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Pet owners with household incomes exceeding US$70,000 accounted for 51% of all pet food spending in the US as of June 2015, despite representing just under 35% of all households. While this may not seem surprising, it’s worth noting that those owners’ share of pet food spending was only 48.6% in June 2014. That’s according to data from the US Bureau of Labor Statistics (USBLS), compiled and analyzed by John Gibbons, aka the Pet Business Professor.
Before doing a deeper dive into the data, I want to give a shout-out to Gibbons. While USBLS collects and makes available large volumes of data related to just about any type of product or service purchased in the US (including pet food), that doesn’t mean the data is readily useful. It takes someone spending a fairly significant amount of time and brainpower to sort, compile and analyze the data to come up with meaningful information. That’s what Gibbons does with pet product/service related data—on his own time and mainly as just a service to the US pet industry.
So what did he find in USBLS’s “Mid-Year Update of the Consumer Expenditure Survey,” covering the period July 1, 2014, to June 30, 2015? First, that annual pet food spending in the US has reached US$26.8 billion, a very healthy 4.8% increase over the June 2014 total of US$22.9 billion.
As a point of comparison, the US$26.8 total is nearly smack-dab between other figures we’ve seen for 2015 US pet food sales, such as US$23.05 billion from the American Pet Products Association or about US$24 billion from GfK and, on the high side, US$30.27 billion from Packaged Facts. That tells me the USBLS number is probably the one to trust the most.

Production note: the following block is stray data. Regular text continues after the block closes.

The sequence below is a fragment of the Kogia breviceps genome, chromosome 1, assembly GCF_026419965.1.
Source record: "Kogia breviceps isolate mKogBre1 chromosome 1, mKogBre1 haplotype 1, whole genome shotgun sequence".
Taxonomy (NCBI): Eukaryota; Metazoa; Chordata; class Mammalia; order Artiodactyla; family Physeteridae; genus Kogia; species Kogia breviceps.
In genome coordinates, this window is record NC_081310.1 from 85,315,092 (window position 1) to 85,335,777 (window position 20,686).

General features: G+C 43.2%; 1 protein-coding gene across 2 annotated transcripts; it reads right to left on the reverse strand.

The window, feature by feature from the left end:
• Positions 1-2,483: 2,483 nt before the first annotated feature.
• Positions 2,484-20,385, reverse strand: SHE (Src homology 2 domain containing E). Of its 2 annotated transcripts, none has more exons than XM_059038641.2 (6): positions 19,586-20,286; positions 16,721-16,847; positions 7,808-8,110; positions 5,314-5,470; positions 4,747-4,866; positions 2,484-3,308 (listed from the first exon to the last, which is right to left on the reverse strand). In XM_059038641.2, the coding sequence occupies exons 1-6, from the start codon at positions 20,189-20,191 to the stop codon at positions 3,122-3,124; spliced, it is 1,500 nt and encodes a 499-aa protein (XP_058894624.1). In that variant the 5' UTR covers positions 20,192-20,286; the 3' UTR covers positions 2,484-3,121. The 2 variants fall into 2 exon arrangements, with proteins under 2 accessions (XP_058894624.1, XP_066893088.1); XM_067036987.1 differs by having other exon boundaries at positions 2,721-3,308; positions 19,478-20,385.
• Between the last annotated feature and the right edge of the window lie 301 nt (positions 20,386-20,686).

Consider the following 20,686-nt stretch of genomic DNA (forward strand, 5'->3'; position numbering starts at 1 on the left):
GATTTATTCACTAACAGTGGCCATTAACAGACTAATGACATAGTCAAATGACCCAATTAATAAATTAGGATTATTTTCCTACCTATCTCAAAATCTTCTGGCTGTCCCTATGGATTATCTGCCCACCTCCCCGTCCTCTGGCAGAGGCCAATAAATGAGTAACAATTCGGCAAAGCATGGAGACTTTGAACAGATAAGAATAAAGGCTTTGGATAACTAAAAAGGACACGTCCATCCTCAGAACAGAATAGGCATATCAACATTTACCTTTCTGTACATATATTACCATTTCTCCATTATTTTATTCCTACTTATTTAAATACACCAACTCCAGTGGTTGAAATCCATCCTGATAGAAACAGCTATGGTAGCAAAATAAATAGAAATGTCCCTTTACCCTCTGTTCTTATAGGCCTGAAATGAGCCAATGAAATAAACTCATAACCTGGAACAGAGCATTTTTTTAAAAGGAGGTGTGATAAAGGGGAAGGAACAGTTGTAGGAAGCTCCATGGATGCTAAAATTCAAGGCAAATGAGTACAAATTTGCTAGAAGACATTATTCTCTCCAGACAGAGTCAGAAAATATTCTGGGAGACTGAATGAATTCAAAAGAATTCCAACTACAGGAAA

Based on other data provided by Packaged Facts and GfK, we also know the rise in pet food sales from 2014 to 2015 was driven mainly by continuing growth in the US pet specialty retail channel, which saw the same exact level of increase recorded overall by USBLS—4.8%, according to GfK. On the other hand, in other channels—especially mass market, which is still the largest for pet food sales at 23%—sales remained relatively flat. (Packaged Facts reported only 1.2% growth for mass market in 2015, based on IRI data.)
Gibbons also provided a detailed breakdown of pet food spending by age group, comparing 2015 to 2014 and finding that sales growth was driven by the “old and the young.” Specifically, the 55-64 and 25-34 age groups spent more, with Millennials (under 35) and older Boomers (65-74) showing significant increases in spending, too. So, perhaps these consumers are doing most of their pet food shopping in pet stores?
The real good news lies in the spending analysis by household income that Gibbons compiled. Not only are higher-income households now spending more, but all income groups over US$30,000 annually showed increased pet food spending, ranging from 19% to 25% growth. The only income group exhibiting a decrease in spending was the under US$30,000 cohort, and that decline was only about US$60 million, or 1.2%.
This data gibes with some from Simmons (reported by Packaged Facts), which found that as of summer 2015, 28.4% of US pet-owning households considered themselves better off financially than a year before, compared to 22.4% who considered themselves worse off. Packaged Facts did dampen the good news slightly with other data from its own February/March 2016 National Pet Owner Survey, showing that only a smaller percentage of US pet owners, 31%, said they are spending less on pet products because of the economy as they did in 2011, at 35%.
Packaged Facts contends that this may be the “new normal” of pet product spending in the US; and 61% of pet owners in their survey reported spending, on average, less than US$50 monthly on pet products. “Still, a slightly higher percentage of dog and cat owners said they were spending more than average in 2016 compared to the last two years,” Packaged Facts’ report said. Perhaps it was those owners in the higher income groups, as USBLS shows.